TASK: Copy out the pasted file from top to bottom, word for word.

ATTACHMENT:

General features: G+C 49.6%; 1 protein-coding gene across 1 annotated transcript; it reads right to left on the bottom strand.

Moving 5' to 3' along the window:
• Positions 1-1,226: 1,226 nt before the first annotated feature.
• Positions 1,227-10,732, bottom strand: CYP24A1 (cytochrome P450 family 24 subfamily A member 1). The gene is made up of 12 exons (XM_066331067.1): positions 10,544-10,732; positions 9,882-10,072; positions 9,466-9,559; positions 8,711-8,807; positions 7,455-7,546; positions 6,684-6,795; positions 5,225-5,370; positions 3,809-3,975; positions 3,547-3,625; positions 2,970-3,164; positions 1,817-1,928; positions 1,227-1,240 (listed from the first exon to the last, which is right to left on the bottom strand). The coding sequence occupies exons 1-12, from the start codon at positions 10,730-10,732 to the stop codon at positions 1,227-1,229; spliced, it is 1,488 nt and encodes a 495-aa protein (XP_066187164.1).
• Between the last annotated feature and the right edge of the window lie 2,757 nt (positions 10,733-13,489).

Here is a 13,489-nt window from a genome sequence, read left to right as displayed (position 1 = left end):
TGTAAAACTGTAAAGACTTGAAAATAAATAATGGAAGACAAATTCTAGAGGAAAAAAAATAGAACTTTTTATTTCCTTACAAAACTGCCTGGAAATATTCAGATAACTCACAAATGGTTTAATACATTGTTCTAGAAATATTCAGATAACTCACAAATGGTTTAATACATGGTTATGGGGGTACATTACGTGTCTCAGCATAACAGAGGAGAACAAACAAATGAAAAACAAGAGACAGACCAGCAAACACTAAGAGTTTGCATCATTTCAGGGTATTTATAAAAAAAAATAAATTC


General features: G+C 49.6%; 1 protein-coding gene across 1 annotated transcript; it reads right to left on the bottom strand.

Moving 5' to 3' along the window:
• Positions 1-1,226: 1,226 nt before the first annotated feature.
• Positions 1,227-10,732, bottom strand: CYP24A1 (cytochrome P450 family 24 subfamily A member 1). The gene is made up of 12 exons (XM_066331067.1): positions 10,544-10,732; positions 9,882-10,072; positions 9,466-9,559; positions 8,711-8,807; positions 7,455-7,546; positions 6,684-6,795; positions 5,225-5,370; positions 3,809-3,975; positions 3,547-3,625; positions 2,970-3,164; positions 1,817-1,928; positions 1,227-1,240 (listed from the first exon to the last, which is right to left on the bottom strand). The coding sequence occupies exons 1-12, from the start codon at positions 10,730-10,732 to the stop codon at positions 1,227-1,229; spliced, it is 1,488 nt and encodes a 495-aa protein (XP_066187164.1).
• Between the last annotated feature and the right edge of the window lie 2,757 nt (positions 10,733-13,489).

Here is a 13,489-nt window from a genome sequence, read left to right as displayed (position 1 = left end):
TGTAAAACTGTAAAGACTTGAAAATAAATAATGGAAGACAAATTCTAGAGGAAAAAAAATAGAACTTTTTATTTCCTTACAAAACTGCCTGGAAATATTCAGATAACTCACAAATGGTTTAATACATTGTTCTAGAAATATTCAGATAACTCACAAATGGTTTAATACATGGTTATGGGGGTACATTACGTGTCTCAGCATAACAGAGGAGAACAAACAAATGAAAAACAAGAGACAGACCAGCAAACACTAAGAGTTTGCATCATTTCAGGGTATTTATAAAAAAAAATAAATTC